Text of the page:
Dia de los Muertos

Dia de los Muertos, the Day of the Dead, stretches over more than one day. It is celebrated on All Saints Day and All Souls Day, as well as on Halloween. An annual holiday with roots in the Aztec culture, Dia de los Muertos remembers the lives of loved ones with altars, vigils, parades and visits to cemeteries.


The Aztecs celebrated a month-long holiday when the dead returned to earth. The goddess Mictecacihuatl, the Queen of the Underworld, and the Lady of Death, presided over the festivities. Celebrants displayed human skulls, the symbols of death and rebirth, on ritual altars. Now, the skulls are made of sugar, candy or bread.

After Catholicism came to Mexico, the festival of the dead changed. Blended with the official holidays of All Saints and All Souls' Day, along with the unofficial customs of All Hallows Eve, it became a new occasion. Dios de los Muertos now celebrates community and culture, as well as the loved ones who have passed on.

In Mexico and in many Hispanic communities in the United States, October 31 is the Dia de los Angelitos or the Dia de los Ninos, when deceased children are believed to return to visit their families. The night of November 1 is the Noche de los Muertos, when the adults return to visit, and November 2 may be called the Dia de los Defuntos, the Day of the Faithful Departed.

The Day of the Dead celebration varies widely. It can range from a single day to at least a week of parades, cemetery visits and public altars.


The altars are a symbolic threshold between this world and the next. Often covered with a white cloth, they are decorated with objects expressing personal memories of the deceased that are designed to draw the loved ones back to visit.

Ornaments may include flowers, incense and picados papeles, colored paper cut into intricate designs. Offerings may include toys, food, musical instruments, clothing, jewelry, food, drinks and photographs. Candles make a light to guide the spirit, and an empty chair may welcome the deceased. Public altars may include symbols of community and culture.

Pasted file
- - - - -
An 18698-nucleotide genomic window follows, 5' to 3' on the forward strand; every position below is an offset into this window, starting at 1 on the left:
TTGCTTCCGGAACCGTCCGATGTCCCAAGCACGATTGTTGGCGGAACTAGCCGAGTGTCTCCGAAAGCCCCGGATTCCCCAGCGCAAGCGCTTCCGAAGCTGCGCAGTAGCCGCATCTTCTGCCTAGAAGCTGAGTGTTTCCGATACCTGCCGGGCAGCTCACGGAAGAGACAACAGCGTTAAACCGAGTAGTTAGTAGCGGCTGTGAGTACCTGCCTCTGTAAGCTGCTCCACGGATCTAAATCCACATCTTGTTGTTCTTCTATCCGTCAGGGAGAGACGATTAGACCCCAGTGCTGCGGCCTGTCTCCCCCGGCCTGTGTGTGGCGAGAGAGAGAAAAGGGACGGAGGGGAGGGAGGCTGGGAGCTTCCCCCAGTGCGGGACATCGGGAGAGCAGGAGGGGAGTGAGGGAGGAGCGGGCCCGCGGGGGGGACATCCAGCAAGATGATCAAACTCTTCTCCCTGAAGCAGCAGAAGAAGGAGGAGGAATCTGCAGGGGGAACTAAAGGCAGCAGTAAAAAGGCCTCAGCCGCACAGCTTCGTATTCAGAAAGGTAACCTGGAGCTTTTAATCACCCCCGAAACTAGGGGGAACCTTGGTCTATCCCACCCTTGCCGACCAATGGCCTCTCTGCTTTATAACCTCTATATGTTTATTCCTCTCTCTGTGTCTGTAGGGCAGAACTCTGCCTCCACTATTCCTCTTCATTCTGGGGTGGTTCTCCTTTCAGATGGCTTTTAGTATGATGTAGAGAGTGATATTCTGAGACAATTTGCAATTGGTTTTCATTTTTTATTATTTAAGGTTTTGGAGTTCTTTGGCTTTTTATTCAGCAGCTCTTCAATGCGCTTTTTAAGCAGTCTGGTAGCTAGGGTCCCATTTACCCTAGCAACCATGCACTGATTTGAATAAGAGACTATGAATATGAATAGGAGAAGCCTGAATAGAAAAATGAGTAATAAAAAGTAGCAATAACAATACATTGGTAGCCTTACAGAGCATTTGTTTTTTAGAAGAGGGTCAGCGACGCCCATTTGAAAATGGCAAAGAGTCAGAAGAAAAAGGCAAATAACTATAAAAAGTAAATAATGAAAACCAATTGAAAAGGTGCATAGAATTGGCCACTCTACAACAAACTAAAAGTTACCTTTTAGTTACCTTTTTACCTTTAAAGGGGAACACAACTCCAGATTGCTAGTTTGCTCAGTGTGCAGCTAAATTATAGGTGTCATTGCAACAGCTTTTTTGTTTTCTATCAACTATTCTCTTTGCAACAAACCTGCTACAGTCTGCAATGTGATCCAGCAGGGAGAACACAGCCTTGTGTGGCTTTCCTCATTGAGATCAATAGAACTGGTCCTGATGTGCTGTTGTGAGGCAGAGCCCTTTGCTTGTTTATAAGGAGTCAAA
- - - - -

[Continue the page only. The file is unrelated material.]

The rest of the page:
The scent of flowers is believed to draw spirits. Orange marigolds are woven into garlands and worn as necklaces, displayed on altars and graves, and thrown from parade floats. They may be strewn in front of a house, making a path to guide the spirits home. Cockscomb, baby's breath and flowers made of crepe paper also decorate altars and graves.


Pan de Muerto, or Bread of the Dead, is decorated with bits of egg dough formed into shapes like skeletons and skulls. Sometimes it is shaped like a dog, because it is believed that when a person dies, a white dog may greet him and dance with him to help him cross the river to the underworld.

Candy is also shaped into skulls, skeletons or tombstones. The deceased's favorite foods are cooked for him, and there is often mole, tamales, pumpkin candy, chocolate and atole, a beverage made from corn.

The dead consume only the spirit of the foods prepared for them; the living may eat the food or dispose of it ceremoniously.


Some families remain at the altar waiting for a visit from the dead. They tell funny or touching stories about the deceased and share family news from the past year. Food and drinks are provided for the watchers, along with the special food prepared for the spirits. People may listen to music, dance or play card games as the deceased did.

Some stay up all night, while others end their vigil at midnight. Vigils may be held at home or in the graveyard.

Cemetery visits

Family members tend the graves of the deceased, scrubbing clean the markers and trimming the grass. They decorate the graves with streamers, ribbons and cut-paper ornaments. Candles light the way, and flowers fill the air with an enticing scent. Some people paint the tombstones or the crypts in vivid colors. In some communities, many families gather and socialize in the graveyards, remembering together their loved ones who are gone.

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